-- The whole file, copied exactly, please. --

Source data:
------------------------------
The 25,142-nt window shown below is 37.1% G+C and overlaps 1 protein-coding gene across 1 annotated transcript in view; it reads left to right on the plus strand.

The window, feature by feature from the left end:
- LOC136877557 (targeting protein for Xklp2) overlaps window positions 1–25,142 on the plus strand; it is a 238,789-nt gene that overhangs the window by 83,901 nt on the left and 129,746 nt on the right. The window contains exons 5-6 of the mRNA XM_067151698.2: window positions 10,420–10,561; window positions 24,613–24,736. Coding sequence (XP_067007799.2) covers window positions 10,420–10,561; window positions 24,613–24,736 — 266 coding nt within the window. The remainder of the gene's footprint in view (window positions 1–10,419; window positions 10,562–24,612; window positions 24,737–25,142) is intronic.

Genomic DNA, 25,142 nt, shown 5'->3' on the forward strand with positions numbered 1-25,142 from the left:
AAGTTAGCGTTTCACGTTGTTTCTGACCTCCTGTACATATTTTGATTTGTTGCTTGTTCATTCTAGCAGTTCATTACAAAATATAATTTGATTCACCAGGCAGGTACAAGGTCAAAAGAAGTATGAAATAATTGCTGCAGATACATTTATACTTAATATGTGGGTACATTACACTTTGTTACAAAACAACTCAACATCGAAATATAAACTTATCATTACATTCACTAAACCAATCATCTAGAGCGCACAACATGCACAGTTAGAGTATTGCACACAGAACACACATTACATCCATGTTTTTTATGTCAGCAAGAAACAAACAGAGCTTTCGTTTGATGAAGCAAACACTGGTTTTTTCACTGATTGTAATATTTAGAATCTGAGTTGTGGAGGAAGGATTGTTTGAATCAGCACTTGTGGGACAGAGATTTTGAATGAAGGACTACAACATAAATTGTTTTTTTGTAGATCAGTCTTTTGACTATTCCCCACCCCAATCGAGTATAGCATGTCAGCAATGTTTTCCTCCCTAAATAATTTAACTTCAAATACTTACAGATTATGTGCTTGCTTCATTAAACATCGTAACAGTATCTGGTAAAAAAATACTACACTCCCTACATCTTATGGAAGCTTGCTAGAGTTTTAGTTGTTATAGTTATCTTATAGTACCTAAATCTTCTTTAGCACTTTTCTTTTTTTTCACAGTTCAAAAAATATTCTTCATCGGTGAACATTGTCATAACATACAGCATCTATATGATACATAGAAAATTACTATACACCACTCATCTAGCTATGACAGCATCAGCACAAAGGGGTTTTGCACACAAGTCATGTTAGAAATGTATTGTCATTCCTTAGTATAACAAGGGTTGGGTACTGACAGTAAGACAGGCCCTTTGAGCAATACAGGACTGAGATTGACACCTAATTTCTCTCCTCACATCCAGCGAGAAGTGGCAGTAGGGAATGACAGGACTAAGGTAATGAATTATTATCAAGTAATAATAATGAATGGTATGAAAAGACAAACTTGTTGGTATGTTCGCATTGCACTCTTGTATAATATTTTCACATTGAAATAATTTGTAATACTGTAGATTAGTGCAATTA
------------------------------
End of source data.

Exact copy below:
The 25,142-nt window shown below is 37.1% G+C and overlaps 1 protein-coding gene across 1 annotated transcript in view; it reads left to right on the plus strand.

The window, feature by feature from the left end:
- LOC136877557 (targeting protein for Xklp2) overlaps window positions 1–25,142 on the plus strand; it is a 238,789-nt gene that overhangs the window by 83,901 nt on the left and 129,746 nt on the right. The window contains exons 5-6 of the mRNA XM_067151698.2: window positions 10,420–10,561; window positions 24,613–24,736. Coding sequence (XP_067007799.2) covers window positions 10,420–10,561; window positions 24,613–24,736 — 266 coding nt within the window. The remainder of the gene's footprint in view (window positions 1–10,419; window positions 10,562–24,612; window positions 24,737–25,142) is intronic.

Genomic DNA, 25,142 nt, shown 5'->3' on the forward strand with positions numbered 1-25,142 from the left:
AAGTTAGCGTTTCACGTTGTTTCTGACCTCCTGTACATATTTTGATTTGTTGCTTGTTCATTCTAGCAGTTCATTACAAAATATAATTTGATTCACCAGGCAGGTACAAGGTCAAAAGAAGTATGAAATAATTGCTGCAGATACATTTATACTTAATATGTGGGTACATTACACTTTGTTACAAAACAACTCAACATCGAAATATAAACTTATCATTACATTCACTAAACCAATCATCTAGAGCGCACAACATGCACAGTTAGAGTATTGCACACAGAACACACATTACATCCATGTTTTTTATGTCAGCAAGAAACAAACAGAGCTTTCGTTTGATGAAGCAAACACTGGTTTTTTCACTGATTGTAATATTTAGAATCTGAGTTGTGGAGGAAGGATTGTTTGAATCAGCACTTGTGGGACAGAGATTTTGAATGAAGGACTACAACATAAATTGTTTTTTTGTAGATCAGTCTTTTGACTATTCCCCACCCCAATCGAGTATAGCATGTCAGCAATGTTTTCCTCCCTAAATAATTTAACTTCAAATACTTACAGATTATGTGCTTGCTTCATTAAACATCGTAACAGTATCTGGTAAAAAAATACTACACTCCCTACATCTTATGGAAGCTTGCTAGAGTTTTAGTTGTTATAGTTATCTTATAGTACCTAAATCTTCTTTAGCACTTTTCTTTTTTTTCACAGTTCAAAAAATATTCTTCATCGGTGAACATTGTCATAACATACAGCATCTATATGATACATAGAAAATTACTATACACCACTCATCTAGCTATGACAGCATCAGCACAAAGGGGTTTTGCACACAAGTCATGTTAGAAATGTATTGTCATTCCTTAGTATAACAAGGGTTGGGTACTGACAGTAAGACAGGCCCTTTGAGCAATACAGGACTGAGATTGACACCTAATTTCTCTCCTCACATCCAGCGAGAAGTGGCAGTAGGGAATGACAGGACTAAGGTAATGAATTATTATCAAGTAATAATAATGAATGGTATGAAAAGACAAACTTGTTGGTATGTTCGCATTGCACTCTTGTATAATATTTTCACATTGAAATAATTTGTAATACTGTAGATTAGTGCAATTA